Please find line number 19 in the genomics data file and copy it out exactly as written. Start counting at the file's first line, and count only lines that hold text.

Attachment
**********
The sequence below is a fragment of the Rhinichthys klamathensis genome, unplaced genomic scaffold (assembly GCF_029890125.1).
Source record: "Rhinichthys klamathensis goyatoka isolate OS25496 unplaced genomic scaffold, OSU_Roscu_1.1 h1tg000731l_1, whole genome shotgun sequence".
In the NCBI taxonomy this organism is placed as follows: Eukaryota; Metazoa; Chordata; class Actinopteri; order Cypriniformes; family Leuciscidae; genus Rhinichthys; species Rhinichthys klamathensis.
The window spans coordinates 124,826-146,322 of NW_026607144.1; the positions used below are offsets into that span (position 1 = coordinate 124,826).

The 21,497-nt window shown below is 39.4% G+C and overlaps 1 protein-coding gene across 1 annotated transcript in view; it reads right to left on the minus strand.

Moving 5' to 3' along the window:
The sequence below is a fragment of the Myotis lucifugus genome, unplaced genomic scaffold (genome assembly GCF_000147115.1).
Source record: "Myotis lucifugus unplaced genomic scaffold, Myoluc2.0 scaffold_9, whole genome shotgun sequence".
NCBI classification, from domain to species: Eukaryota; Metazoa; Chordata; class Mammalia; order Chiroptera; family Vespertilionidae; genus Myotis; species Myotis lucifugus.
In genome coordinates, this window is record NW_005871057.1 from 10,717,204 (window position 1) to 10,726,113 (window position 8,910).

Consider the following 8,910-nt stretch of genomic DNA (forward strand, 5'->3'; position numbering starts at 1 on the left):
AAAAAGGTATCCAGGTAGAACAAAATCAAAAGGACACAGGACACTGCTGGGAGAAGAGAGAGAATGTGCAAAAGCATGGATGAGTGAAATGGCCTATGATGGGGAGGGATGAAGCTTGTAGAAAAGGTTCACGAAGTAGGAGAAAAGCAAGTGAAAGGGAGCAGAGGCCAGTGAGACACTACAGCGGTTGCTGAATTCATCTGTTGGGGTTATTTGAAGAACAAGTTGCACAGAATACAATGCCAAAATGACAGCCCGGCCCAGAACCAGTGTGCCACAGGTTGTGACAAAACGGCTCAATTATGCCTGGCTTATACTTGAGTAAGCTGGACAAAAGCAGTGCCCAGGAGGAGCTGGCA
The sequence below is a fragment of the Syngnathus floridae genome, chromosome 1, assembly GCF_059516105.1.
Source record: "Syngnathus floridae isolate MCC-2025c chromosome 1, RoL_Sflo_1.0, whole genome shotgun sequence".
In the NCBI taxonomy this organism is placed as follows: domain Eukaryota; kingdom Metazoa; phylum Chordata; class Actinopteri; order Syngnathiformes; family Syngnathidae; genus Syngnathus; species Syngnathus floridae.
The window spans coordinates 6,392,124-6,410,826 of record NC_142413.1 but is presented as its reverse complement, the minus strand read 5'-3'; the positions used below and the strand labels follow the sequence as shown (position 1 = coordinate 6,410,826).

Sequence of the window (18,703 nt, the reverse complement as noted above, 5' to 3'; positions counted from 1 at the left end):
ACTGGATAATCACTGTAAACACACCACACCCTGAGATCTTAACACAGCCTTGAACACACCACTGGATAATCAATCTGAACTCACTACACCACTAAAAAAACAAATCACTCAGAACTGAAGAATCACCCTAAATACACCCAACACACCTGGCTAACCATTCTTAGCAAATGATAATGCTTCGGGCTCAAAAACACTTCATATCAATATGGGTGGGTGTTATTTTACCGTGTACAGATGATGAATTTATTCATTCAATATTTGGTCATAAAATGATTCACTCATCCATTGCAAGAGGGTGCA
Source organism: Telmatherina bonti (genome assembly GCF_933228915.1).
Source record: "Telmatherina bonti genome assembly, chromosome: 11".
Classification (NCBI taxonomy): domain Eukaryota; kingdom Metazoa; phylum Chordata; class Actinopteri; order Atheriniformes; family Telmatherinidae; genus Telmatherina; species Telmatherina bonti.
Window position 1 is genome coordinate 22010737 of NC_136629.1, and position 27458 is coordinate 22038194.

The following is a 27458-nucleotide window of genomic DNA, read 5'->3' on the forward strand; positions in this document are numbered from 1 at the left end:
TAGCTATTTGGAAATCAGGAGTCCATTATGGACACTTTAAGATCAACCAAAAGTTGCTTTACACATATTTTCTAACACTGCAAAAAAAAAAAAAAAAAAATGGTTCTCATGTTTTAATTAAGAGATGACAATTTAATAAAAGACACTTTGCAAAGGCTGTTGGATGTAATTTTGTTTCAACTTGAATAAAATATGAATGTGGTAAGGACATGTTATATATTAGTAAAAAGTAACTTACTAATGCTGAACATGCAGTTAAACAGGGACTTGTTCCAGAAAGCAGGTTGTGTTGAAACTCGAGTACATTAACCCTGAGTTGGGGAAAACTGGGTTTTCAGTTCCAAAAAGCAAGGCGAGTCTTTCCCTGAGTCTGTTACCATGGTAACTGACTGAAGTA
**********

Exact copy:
Source organism: Telmatherina bonti (genome assembly GCF_933228915.1).